World Coins

Cockfighting pass grouping in Baldwin’s of St. James’s auction

A cockpit pass or ticket from England in the 1700s sold at auction Dec. 9 for £468 ($624.72 U.S.), including the 20 percent buyer’s fee.

Images courtesy of Baldwin’s of St. James’s Auctions.

Cockfighting as a sport has become passe in recent decades, mostly out of concerns for animal welfare and the illegal gambling component that is often present.

But records of cockfighting, sparring matches set between two gamecocks, often armed, date back at least 6,000 years. Cockfighting was an acknowledged sport in English society in the 1700s, leading to the creation of interesting numismatic items, five of which were offered in Baldwin’s of St. James’s Dec. 9 auction No. 54.

Leading the group of oval passes, or tickets, to the fights was one likely named to (issued for) the Prince of Wales’s jockey, Samuel Chifney (who lived from 1753 to 1807). It realized £468 ($624.72 U.S.), including the 20 percent buyer’s fee (a Value Added Tax is also added to some purchases depending on bidder location).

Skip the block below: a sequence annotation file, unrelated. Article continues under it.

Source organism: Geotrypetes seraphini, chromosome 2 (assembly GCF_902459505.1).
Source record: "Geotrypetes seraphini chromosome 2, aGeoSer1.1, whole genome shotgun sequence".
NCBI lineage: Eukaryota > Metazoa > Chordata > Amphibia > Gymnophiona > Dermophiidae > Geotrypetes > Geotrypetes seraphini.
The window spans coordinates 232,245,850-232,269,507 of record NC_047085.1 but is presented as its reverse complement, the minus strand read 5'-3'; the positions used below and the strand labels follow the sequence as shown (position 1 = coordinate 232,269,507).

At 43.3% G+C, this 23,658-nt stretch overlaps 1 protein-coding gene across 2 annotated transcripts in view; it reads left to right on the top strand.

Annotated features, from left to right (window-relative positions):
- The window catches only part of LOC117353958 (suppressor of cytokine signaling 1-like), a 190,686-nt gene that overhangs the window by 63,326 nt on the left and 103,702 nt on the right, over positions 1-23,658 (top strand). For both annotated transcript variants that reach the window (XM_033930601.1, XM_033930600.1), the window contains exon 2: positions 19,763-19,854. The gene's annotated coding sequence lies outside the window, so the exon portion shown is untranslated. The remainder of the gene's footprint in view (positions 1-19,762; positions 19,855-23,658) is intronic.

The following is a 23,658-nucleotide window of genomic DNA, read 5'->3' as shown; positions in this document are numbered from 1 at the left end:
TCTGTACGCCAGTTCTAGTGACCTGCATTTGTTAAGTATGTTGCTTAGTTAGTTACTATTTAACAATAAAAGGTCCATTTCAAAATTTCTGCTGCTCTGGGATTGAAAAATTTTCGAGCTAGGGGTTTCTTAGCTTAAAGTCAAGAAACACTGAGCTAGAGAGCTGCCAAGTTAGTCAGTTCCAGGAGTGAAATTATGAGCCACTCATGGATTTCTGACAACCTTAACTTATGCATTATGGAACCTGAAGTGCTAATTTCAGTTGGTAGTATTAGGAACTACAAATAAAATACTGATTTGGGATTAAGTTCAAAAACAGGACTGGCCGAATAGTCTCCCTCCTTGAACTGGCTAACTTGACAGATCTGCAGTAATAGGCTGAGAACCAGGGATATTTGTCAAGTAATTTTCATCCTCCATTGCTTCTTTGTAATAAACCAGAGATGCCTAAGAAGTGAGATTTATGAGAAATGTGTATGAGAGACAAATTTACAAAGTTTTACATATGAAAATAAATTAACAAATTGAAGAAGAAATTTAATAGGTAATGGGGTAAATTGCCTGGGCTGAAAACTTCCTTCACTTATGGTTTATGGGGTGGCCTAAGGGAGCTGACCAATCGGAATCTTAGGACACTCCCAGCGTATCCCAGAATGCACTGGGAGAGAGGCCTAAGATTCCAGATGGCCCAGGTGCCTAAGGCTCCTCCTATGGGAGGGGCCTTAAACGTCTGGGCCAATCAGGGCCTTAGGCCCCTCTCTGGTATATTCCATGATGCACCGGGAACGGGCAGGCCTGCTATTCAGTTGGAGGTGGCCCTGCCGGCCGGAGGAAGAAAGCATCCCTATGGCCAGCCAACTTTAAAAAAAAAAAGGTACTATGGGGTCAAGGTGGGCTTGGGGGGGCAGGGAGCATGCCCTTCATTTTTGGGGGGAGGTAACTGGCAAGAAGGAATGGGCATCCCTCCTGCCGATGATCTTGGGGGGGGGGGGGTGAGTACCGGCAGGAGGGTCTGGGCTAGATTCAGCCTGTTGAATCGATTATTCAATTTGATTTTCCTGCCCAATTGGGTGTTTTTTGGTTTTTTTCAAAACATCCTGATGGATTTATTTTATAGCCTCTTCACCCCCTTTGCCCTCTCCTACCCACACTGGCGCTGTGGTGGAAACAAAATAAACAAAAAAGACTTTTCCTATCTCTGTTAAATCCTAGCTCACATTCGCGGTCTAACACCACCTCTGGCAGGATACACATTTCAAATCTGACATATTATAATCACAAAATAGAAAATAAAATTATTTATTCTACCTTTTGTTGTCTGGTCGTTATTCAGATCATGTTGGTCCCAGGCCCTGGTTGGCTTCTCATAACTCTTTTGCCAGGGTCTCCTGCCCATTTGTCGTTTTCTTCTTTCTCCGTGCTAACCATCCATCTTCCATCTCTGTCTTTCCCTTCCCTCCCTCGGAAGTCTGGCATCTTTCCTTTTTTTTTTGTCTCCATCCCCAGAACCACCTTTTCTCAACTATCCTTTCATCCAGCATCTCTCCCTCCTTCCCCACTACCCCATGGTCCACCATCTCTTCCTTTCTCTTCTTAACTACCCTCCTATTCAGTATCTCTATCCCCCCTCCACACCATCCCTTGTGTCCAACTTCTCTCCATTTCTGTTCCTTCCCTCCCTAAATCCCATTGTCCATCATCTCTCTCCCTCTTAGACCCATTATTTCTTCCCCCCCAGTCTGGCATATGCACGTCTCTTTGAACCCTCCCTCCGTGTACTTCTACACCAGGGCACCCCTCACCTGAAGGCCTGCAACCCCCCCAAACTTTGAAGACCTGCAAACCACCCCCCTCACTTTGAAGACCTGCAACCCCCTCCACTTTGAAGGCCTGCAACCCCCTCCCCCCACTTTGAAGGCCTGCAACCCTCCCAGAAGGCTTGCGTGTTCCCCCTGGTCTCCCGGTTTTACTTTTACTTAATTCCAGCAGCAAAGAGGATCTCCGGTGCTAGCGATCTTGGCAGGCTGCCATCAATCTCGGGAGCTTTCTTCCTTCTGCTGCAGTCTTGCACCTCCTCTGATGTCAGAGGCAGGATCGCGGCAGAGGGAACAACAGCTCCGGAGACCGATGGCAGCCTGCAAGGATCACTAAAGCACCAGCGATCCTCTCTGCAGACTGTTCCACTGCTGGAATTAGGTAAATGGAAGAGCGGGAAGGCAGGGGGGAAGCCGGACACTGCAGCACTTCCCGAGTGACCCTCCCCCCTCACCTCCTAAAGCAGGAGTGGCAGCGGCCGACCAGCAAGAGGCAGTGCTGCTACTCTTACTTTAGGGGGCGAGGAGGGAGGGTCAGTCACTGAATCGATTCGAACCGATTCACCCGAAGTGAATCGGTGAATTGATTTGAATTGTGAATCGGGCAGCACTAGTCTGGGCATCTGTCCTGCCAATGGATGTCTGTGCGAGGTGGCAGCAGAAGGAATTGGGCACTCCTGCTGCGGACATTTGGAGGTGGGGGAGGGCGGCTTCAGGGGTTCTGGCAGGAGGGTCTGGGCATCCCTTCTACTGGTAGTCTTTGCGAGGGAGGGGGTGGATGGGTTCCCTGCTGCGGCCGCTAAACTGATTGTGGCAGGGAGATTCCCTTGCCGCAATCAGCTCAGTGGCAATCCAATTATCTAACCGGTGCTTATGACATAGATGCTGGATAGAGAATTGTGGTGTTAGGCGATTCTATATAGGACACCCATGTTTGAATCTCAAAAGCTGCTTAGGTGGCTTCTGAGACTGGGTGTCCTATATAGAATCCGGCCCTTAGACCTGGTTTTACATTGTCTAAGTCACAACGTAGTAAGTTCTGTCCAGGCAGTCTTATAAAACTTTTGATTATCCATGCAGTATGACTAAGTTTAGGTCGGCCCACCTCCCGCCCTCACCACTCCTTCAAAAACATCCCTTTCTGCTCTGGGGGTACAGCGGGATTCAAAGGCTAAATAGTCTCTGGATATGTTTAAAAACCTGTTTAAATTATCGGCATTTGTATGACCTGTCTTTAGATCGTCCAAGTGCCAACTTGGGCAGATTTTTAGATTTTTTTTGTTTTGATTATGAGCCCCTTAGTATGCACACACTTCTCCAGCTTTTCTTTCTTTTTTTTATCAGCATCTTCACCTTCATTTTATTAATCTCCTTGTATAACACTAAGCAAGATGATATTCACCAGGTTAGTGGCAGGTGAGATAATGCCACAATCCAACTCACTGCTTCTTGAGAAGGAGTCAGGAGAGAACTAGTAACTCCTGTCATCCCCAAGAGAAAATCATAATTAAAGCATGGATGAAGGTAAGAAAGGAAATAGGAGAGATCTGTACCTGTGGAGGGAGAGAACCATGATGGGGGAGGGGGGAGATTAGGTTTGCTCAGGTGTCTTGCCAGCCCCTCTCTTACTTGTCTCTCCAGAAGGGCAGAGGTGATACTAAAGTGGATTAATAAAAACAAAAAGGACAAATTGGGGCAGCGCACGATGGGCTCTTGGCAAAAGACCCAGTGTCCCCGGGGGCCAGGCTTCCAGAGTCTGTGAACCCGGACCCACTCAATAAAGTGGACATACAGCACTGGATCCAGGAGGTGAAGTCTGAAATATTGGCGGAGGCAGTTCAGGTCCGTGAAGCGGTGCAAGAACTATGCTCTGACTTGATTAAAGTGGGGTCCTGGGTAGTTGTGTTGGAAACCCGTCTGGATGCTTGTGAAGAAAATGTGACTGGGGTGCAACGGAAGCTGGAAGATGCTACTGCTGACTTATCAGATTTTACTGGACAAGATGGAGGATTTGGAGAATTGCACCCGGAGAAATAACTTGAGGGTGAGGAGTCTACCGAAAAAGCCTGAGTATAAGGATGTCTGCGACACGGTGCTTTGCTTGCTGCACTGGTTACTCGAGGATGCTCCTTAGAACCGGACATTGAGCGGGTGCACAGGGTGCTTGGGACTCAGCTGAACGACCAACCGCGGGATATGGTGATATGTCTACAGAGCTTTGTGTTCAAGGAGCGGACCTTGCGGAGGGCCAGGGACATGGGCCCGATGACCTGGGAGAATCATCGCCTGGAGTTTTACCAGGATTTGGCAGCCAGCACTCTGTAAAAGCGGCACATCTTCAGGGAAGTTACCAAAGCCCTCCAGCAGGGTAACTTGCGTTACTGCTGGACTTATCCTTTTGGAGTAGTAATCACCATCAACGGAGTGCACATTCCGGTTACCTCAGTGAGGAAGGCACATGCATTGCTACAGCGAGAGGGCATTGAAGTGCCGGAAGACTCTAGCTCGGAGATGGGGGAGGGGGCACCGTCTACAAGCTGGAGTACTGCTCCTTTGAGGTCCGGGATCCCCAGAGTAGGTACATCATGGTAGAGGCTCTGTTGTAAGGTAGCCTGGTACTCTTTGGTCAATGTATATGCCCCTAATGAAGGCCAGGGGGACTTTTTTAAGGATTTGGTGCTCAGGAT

A proud fighting cock is found on the obverse of this pass.

The reverse features the pass owner’s name engraved as “Saml Chifney,” a rare example of a cockpit pass featuring someone’s name on it. According to the auction firm, the British Museum has a silver pass issued for Lord Milton, Joseph Damer.

The piece’s obverse design is common, and found on many other examples, including the three lots following this one, and in a famous print of The Cock Fight by artist William Hogarth.

The location of the cockpit in the print is unknown, but research favors Newmarket over the Royal Cock Pit in St. James’s Park, London. Newmarket’s cockpit was in High Street.

The piece being named to one of Newmarket’s most famous jockeys of the late 18th century, as this example appears to be, points toward it being perhaps the local cockpit.

Chifney was a pioneer of professional race-riding, developing a trademark late surge to victory, known as the “Chifney rush.” During his career he won the Derby in 1789 and the Oaks four times, in 1782, 1783, 1789 and 1790. He invented a bit still in use today, but he died a debtor in the Fleet prison in London.

His son, another Samuel (born 1786), was also a jockey and is an alternative contender for ownership of the ticket.

Two other passes, unmarked, were sold individually for £276 ($368.42 U.S.) each with the buyer’s fee, and the final two passes sold together for £234 ($312.36 U.S.) including the fee.

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